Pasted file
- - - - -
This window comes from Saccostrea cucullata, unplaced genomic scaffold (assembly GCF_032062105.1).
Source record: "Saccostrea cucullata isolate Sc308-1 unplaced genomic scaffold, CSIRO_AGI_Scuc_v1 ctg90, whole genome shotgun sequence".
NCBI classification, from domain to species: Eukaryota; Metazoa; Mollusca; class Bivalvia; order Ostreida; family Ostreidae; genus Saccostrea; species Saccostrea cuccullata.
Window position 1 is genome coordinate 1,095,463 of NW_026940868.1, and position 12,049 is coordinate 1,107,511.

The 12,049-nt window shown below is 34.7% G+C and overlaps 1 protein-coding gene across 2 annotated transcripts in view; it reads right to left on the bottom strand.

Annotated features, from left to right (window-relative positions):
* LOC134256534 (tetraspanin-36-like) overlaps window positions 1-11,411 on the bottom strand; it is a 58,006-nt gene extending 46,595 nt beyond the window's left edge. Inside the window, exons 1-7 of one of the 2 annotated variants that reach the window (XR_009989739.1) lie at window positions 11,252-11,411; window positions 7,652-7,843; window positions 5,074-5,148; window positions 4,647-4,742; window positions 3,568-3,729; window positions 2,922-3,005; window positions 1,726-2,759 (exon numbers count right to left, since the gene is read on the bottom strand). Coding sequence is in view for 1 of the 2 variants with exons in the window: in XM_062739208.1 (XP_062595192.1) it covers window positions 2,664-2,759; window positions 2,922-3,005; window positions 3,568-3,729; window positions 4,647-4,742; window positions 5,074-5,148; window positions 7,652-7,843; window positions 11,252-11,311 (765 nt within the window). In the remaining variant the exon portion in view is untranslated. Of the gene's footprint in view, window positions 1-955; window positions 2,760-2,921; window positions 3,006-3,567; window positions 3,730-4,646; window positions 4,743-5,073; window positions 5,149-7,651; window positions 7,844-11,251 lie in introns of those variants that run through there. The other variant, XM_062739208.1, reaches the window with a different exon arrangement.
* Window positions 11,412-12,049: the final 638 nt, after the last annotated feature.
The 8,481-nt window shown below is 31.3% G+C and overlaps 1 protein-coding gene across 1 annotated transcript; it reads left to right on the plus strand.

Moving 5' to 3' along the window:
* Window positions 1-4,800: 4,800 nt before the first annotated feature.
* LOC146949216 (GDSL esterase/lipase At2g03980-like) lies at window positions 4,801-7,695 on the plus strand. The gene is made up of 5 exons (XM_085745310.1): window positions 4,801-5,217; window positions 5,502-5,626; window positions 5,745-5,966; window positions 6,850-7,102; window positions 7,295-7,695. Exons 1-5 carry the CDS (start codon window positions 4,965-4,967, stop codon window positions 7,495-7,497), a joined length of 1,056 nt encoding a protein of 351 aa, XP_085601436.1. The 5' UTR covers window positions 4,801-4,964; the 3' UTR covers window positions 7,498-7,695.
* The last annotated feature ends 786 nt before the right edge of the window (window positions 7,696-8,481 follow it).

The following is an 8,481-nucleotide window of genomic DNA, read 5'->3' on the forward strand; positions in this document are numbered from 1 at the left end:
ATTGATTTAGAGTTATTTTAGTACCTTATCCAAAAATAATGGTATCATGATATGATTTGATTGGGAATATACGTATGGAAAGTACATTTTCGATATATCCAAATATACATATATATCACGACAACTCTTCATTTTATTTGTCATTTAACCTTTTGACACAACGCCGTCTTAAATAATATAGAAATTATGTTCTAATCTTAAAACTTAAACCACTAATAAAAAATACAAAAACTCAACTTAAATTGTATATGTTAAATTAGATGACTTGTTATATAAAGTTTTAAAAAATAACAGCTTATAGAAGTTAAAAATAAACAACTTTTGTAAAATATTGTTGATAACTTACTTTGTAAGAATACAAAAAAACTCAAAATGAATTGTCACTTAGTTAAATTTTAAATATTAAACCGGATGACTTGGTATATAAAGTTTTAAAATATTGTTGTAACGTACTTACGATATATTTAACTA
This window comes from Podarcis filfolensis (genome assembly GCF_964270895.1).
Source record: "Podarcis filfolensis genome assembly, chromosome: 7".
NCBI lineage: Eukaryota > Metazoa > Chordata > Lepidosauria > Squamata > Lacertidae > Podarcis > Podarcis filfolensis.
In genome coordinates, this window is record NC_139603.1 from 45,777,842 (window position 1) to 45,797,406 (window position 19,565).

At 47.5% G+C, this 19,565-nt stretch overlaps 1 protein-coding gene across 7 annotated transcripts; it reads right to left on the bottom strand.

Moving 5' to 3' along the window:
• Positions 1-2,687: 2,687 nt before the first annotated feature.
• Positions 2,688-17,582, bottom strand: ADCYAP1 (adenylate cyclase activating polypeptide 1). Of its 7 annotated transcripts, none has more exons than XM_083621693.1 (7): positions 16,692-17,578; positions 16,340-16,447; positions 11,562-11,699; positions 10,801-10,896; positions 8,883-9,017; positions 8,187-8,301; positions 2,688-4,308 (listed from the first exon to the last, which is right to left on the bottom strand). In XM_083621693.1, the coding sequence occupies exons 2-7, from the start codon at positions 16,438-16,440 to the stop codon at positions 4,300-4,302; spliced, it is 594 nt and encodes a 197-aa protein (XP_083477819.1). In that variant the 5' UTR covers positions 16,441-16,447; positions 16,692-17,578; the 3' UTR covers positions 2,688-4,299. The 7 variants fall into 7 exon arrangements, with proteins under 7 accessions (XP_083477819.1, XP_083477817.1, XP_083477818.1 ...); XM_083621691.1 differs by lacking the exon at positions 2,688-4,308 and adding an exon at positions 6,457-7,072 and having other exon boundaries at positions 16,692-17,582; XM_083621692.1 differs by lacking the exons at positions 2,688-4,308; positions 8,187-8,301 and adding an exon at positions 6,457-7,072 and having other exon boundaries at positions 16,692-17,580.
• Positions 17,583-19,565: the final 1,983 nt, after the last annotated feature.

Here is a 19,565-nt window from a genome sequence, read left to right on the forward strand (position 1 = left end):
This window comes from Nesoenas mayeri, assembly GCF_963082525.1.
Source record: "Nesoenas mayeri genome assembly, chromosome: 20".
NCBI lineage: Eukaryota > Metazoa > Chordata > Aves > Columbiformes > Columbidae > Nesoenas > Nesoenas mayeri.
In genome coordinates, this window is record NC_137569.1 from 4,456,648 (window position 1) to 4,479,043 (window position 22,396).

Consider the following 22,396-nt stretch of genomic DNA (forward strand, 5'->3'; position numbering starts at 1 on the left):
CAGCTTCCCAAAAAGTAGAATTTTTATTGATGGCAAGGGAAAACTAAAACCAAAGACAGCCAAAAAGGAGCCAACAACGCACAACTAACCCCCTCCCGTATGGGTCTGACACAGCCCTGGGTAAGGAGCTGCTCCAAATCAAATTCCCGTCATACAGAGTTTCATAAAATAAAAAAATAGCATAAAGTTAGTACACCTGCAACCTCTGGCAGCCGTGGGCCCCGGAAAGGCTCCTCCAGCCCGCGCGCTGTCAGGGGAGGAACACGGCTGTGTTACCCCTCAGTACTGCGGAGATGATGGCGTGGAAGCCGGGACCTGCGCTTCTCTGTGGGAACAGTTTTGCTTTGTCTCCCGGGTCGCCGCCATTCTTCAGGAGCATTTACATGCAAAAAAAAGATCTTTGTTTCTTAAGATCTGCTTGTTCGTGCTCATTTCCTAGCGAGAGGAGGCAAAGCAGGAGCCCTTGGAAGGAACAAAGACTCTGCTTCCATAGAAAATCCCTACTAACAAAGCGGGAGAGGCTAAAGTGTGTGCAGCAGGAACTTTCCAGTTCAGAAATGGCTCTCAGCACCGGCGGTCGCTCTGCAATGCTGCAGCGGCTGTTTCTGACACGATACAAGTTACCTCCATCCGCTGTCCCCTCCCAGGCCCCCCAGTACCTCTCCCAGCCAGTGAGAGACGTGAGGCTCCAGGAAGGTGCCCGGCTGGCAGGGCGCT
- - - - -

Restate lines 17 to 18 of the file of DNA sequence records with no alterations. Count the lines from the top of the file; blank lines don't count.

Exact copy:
Source record: "Podarcis filfolensis genome assembly, chromosome: 7".
NCBI lineage: Eukaryota > Metazoa > Chordata > Lepidosauria > Squamata > Lacertidae > Podarcis > Podarcis filfolensis.